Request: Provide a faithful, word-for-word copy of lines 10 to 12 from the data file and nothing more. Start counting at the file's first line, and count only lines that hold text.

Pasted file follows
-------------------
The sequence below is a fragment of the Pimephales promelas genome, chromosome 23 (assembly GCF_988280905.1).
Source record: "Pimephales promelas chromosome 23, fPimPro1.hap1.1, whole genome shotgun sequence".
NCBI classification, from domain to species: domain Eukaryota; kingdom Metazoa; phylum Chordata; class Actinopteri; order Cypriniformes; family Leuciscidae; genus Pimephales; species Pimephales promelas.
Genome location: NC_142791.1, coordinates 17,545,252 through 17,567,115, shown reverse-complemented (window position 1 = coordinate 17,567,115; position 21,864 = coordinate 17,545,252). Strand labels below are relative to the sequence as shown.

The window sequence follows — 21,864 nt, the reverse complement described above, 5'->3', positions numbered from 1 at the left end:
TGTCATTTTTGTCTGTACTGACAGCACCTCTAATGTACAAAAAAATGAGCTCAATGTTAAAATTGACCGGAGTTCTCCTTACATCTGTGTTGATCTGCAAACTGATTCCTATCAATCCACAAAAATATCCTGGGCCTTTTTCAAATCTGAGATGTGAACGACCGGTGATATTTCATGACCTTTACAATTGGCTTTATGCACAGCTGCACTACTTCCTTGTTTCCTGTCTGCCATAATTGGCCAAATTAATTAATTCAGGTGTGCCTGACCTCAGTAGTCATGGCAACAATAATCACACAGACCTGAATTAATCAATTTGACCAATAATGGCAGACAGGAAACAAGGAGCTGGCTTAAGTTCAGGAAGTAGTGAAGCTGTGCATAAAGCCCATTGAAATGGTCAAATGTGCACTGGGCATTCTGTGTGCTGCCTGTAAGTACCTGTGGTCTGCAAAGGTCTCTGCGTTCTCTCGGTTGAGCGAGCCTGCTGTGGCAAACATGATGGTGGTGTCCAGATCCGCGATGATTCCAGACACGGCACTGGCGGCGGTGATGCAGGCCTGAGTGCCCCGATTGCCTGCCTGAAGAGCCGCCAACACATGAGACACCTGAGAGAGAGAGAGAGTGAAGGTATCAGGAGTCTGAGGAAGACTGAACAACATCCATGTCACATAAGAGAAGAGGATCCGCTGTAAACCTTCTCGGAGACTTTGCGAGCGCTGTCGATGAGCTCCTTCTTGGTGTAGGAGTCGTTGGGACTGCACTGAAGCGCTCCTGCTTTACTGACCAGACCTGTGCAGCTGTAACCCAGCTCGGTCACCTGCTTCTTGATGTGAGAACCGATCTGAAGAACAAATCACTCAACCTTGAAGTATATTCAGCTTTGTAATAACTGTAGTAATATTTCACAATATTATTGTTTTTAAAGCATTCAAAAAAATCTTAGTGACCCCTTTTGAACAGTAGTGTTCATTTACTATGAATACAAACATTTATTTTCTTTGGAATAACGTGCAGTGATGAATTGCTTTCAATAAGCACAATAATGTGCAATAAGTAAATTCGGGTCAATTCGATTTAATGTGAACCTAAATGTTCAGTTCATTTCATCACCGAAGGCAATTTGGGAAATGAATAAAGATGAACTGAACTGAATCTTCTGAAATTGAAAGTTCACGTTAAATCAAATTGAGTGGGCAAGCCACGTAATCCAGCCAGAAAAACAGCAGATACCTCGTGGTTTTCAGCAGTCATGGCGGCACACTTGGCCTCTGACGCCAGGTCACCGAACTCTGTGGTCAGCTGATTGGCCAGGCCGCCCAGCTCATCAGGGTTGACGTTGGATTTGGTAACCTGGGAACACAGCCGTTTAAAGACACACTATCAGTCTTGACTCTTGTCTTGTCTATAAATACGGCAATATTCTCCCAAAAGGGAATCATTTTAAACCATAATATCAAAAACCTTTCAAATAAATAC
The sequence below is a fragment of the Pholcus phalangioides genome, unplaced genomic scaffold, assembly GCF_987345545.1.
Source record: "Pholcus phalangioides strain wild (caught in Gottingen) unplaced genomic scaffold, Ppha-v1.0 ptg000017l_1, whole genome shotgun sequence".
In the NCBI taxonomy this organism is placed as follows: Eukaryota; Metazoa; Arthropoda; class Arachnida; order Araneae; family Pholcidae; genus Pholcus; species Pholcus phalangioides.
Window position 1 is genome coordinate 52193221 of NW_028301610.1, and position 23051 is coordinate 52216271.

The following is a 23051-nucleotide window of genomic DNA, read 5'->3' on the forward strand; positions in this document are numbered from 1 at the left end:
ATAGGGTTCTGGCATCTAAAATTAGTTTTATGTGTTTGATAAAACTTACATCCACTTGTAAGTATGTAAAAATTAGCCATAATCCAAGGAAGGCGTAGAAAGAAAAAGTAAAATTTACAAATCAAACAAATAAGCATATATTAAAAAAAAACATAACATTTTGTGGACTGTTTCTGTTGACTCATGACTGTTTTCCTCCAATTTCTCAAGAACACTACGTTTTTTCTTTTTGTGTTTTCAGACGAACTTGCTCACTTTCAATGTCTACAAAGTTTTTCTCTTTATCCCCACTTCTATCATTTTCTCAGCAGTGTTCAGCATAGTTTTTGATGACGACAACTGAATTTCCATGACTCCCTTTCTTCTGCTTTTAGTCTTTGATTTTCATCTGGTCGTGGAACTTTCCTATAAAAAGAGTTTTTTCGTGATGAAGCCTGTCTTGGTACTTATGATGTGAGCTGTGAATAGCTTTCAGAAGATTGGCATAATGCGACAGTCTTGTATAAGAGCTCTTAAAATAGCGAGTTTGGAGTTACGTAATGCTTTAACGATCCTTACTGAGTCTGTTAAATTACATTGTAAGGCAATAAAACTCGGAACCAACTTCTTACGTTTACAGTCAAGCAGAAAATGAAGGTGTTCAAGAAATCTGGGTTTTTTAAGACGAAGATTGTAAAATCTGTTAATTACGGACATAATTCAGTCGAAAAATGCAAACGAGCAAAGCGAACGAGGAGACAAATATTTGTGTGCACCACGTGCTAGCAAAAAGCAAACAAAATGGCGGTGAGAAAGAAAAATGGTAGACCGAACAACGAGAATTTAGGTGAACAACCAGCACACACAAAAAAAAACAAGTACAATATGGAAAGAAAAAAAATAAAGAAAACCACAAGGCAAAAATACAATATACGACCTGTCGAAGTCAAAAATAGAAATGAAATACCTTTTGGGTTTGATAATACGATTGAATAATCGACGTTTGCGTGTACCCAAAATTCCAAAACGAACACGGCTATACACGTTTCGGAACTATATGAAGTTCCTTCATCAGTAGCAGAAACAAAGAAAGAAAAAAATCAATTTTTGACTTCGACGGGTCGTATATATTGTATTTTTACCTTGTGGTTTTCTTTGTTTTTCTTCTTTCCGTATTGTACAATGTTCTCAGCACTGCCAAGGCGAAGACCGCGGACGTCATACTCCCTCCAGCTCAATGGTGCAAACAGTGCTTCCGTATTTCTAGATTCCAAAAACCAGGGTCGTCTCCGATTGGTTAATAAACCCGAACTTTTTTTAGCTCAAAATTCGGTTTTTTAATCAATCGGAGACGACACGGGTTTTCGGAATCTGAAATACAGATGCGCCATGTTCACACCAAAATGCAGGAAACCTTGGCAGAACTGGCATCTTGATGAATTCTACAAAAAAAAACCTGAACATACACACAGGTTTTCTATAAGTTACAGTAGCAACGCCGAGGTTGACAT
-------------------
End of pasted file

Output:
Window position 1 is genome coordinate 52193221 of NW_028301610.1, and position 23051 is coordinate 52216271.

The following is a 23051-nucleotide window of genomic DNA, read 5'->3' on the forward strand; positions in this document are numbered from 1 at the left end:
ATAGGGTTCTGGCATCTAAAATTAGTTTTATGTGTTTGATAAAACTTACATCCACTTGTAAGTATGTAAAAATTAGCCATAATCCAAGGAAGGCGTAGAAAGAAAAAGTAAAATTTACAAATCAAACAAATAAGCATATATTAAAAAAAAACATAACATTTTGTGGACTGTTTCTGTTGACTCATGACTGTTTTCCTCCAATTTCTCAAGAACACTACGTTTTTTCTTTTTGTGTTTTCAGACGAACTTGCTCACTTTCAATGTCTACAAAGTTTTTCTCTTTATCCCCACTTCTATCATTTTCTCAGCAGTGTTCAGCATAGTTTTTGATGACGACAACTGAATTTCCATGACTCCCTTTCTTCTGCTTTTAGTCTTTGATTTTCATCTGGTCGTGGAACTTTCCTATAAAAAGAGTTTTTTCGTGATGAAGCCTGTCTTGGTACTTATGATGTGAGCTGTGAATAGCTTTCAGAAGATTGGCATAATGCGACAGTCTTGTATAAGAGCTCTTAAAATAGCGAGTTTGGAGTTACGTAATGCTTTAACGATCCTTACTGAGTCTGTTAAATTACATTGTAAGGCAATAAAACTCGGAACCAACTTCTTACGTTTACAGTCAAGCAGAAAATGAAGGTGTTCAAGAAATCTGGGTTTTTTAAGACGAAGATTGTAAAATCTGTTAATTACGGACATAATTCAGTCGAAAAATGCAAACGAGCAAAGCGAACGAGGAGACAAATATTTGTGTGCACCACGTGCTAGCAAAAAGCAAACAAAATGGCGGTGAGAAAGAAAAATGGTAGACCGAACAACGAGAATTTAGGTGAACAACCAGCACACACAAAAAAAAACAAGTACAATATGGAAAGAAAAAAAATAAAGAAAACCACAAGGCAAAAATACAATATACGACCTGTCGAAGTCAAAAATAGAAATGAAATACCTTTTGGGTTTGATAATACGATTGAATAATCGACGTTTGCGTGTACCCAAAATTCCAAAACGAACACGGCTATACACGTTTCGGAACTATATGAAGTTCCTTCATCAGTAGCAGAAACAAAGAAAGAAAAAAATCAATTTTTGACTTCGACGGGTCGTATATATTGTATTTTTACCTTGTGGTTTTCTTTGTTTTTCTTCTTTCCGTATTGTACAATGTTCTCAGCACTGCCAAGGCGAAGACCGCGGACGTCATACTCCCTCCAGCTCAATGGTGCAAACAGTGCTTCCGTATTTCTAGATTCCAAAAACCAGGGTCGTCTCCGATTGGTTAATAAACCCGAACTTTTTTTAGCTCAAAATTCGGTTTTTTAATCAATCGGAGACGACACGGGTTTTCGGAATCTGAAATACAGATGCGCCATGTTCACACCAAAATGCAGGAAACCTTGGCAGAACTGGCATCTTGATGAATTCTACAAAAAAAAACCTGAACATACACACAGGTTTTCTATAAGTTACAGTAGCAACGCCGAGGTTGACAT